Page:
- Cotton Mill, Commercial Features: A Text-Book for the Use of Textile Schools and Investors, With Tables Showing Cost of Machinery and Equipments for Mills Making Cotton Yarns and Plain Cotton Cloths by Daniel Augustus Tompkins (the complete 1899 text and illustrations).
Go to: http://docsouth.unc.edu/nc/tompkins/menu.html
The Workers and Mill Town Life
- 261 P NC. Millhands & Preachers by Liston Pope.
This study, published in 1942, examined the relationship of the churches in Gaston County to the mill owners and millhands, especially in regard to the 1929 strike.
- 261.8 E NC. Spindles and Spires: A Re-study of Religion and Social Change in Gastonia by John R. Earle, et. al.
A re-examination of the relationship of labor and the churches published 30 years after Pope's book.
- 305.9677 AND NC. Social Consequences of Economic Restructuring in the Textile Industry: Change in a Southern Mill Village by Cynthia D. Anderson.
A sociological study, published in 2000, of how life is changing in the mill towns today, focusing on Kannapolis in Cabarrus County.
- 305.9677 L NC. Like a Family: The Making of a Southern Cotton Mill World by Jacquelyn Dowd Hall, et. al.
Go to the accompanying web site here: http://www.ibiblio.org/sohp/laf/
- 331.7677 R NCC. Some Southern Cotton Mill Workers and Their Villages by Jennings J. Rhyne.
This description of Gaston County was published in 1930, but the research had been completed before the 1929 strike.
- 920 B NC. Hard Times Cotton Mill Girls: Personal Histories of Womanhood and Poverty in the South by Victoria Byerly.
Interviews with women, both white and black, about the grim realities of life as a textile worker. Most worked in Kannapolis, Thomasville or Greensboro.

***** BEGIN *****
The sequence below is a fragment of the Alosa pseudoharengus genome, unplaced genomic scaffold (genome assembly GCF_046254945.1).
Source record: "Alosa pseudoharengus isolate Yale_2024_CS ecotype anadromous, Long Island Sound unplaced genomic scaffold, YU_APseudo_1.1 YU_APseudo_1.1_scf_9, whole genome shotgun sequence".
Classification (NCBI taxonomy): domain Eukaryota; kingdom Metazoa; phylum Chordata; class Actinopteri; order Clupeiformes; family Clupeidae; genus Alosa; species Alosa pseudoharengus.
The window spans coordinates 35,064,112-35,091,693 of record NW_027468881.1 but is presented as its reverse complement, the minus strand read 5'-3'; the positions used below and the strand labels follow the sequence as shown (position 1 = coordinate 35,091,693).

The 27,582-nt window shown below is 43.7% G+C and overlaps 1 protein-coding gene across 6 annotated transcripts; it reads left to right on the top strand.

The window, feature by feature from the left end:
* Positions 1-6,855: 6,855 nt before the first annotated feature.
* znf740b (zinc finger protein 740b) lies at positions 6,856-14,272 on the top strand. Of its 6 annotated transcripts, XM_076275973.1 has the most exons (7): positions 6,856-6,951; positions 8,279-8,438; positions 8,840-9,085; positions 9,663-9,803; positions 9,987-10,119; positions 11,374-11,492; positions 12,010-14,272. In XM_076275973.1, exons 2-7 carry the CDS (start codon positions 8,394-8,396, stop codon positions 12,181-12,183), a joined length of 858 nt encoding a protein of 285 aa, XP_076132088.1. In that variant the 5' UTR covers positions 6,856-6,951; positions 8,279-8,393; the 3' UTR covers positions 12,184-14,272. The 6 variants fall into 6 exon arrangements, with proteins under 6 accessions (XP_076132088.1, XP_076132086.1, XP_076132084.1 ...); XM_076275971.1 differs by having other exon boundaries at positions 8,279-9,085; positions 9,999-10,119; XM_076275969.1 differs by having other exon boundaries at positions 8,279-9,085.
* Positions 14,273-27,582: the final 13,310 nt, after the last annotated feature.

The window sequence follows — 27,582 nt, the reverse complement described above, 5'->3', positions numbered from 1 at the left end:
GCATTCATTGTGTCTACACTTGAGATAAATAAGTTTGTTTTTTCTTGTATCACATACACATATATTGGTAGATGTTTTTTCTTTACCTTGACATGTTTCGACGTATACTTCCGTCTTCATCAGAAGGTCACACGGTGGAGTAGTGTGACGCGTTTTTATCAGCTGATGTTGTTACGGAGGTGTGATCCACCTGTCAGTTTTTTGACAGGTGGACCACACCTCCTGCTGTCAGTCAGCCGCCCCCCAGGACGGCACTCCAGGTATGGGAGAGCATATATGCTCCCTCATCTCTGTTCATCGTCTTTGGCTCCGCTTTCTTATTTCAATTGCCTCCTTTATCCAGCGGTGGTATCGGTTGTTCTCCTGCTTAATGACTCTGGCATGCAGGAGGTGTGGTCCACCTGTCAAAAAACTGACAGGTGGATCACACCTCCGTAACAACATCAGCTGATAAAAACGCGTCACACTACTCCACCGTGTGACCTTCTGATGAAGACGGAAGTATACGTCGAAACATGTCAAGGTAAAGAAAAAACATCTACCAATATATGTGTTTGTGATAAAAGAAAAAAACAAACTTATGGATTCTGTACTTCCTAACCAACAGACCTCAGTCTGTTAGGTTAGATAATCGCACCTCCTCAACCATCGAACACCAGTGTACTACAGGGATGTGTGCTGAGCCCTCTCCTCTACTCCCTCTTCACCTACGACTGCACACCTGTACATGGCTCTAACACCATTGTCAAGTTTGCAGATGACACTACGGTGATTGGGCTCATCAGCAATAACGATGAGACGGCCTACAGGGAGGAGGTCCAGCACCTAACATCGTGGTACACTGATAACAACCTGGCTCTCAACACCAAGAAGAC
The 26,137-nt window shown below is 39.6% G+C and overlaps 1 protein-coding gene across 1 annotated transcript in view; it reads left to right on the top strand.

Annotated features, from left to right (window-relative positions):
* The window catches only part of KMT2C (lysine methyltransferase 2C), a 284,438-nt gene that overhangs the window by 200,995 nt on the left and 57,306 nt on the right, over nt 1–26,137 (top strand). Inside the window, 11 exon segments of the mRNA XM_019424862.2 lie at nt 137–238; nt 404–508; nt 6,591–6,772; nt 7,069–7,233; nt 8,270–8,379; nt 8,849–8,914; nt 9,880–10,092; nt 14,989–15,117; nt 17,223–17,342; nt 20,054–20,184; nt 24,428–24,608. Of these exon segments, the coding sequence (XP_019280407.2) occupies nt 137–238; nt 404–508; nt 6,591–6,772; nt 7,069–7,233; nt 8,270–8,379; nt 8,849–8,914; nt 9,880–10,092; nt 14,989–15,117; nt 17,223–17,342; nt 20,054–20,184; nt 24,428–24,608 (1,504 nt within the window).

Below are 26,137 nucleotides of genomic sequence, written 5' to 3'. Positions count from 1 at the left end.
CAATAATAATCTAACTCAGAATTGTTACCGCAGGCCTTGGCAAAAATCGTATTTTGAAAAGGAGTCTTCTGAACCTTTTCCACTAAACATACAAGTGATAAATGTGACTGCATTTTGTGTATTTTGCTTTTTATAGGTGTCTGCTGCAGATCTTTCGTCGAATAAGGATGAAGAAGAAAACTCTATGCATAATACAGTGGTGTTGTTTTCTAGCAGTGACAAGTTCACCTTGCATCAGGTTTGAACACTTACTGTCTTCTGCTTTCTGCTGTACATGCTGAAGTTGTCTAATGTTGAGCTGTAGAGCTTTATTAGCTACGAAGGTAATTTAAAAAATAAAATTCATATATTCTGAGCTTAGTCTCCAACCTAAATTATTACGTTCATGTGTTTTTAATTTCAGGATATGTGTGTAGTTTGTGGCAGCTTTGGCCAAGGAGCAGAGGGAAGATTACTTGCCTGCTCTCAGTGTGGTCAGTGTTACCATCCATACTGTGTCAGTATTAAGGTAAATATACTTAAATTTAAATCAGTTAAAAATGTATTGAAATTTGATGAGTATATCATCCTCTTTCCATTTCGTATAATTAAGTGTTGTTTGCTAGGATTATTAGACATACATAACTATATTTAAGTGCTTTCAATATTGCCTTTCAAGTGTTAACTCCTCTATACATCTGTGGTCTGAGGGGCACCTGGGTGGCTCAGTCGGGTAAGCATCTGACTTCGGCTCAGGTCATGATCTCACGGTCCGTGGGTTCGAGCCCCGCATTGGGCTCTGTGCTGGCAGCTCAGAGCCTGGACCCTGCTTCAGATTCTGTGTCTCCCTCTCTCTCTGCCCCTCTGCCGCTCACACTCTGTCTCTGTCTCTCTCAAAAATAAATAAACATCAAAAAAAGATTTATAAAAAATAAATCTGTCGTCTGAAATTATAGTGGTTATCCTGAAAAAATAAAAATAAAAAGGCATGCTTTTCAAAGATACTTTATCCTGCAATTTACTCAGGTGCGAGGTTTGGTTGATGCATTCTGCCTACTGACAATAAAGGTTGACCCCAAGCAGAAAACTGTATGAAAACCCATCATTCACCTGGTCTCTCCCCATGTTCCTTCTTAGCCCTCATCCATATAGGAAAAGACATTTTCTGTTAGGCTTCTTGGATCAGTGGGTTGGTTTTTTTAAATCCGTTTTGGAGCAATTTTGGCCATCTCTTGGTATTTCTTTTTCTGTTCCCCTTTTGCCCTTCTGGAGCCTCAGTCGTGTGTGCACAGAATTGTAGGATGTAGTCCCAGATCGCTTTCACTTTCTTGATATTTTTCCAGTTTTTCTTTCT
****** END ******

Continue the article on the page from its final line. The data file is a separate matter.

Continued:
- Child Labor in the Cotton Mills by the University of North Carolina at Chapel Hill includes oral history, photographs and writing about child labor in the mills.
Go to: http://www.lib.unc.edu/stories/cotton/index.html
- National Child Labor Committee Collection by the Library of Congress includes child labor photographs taken from 1908 to 1924.
Go to: http://www.loc.gov/pictures/collection/nclc/
- Child Labor in America 1908 – 1912 is a collection of Lewis Hine's photos of child workers.
Go to: http://www.historyplace.com/unitedstates/childlabor/
Bibliographies and Aids to Further Research
- R016.8108 RAN. Women and Children of the Mills: An Annotated Guide to Nineteenth-Century American Textile Factory Literature by Judith A. Ranta.
Covers the mill industry before it came to the South.
- The Cotton Industry in North Carolina includes several bibliographies on the North Carolina cotton industry done by staff of the Joyner Library's North Carolina Collection at East Carolina University.
Go to: http://libguides.ecu.edu/nccotton
- Internet Resources for Textiles includes links to Sites about textile arts, textile chemistry, textile technology and the textile industry. It was compiled by the Gutman Library of Philadelphia University.
Go to: http://www.philau.edu/library/resources/textiles.html
- The Southern Textile Association is a nonprofit organization for individuals in the textile and related industries. It is located in Gastonia, NC.
Go to: http://www.southerntextile.org/
Ask for these magazines relating to the textile industry at the Reference desk at the Gastonia Main Library.
- America's Textile Reporter (Jan. 1959 - Dec. 1972)
- America's Textiles (Dec. 1972 - Mar. 1986)
- America's Textiles International (Apr. 1986 - Nov. 1986)
- ATI (Dec. 1986 - Mar. 2001)
- Textile Industries (1959 - 1984)
- In 2002 Textile Industries merged with Textile World
- Textile World (1959 - 2003)
Go to: http://www.textileworld.com
- Click on the "Past Issues" link for several years' back files of Textile World and Textile Industries.
- Textiles Review (1946 - 1978)
- Ti-Caro Views (1979 - 1987)
Author: Gaston County Public Library
Title: Textile Heritage of Gaston County, NC
Revised: 18 September 2014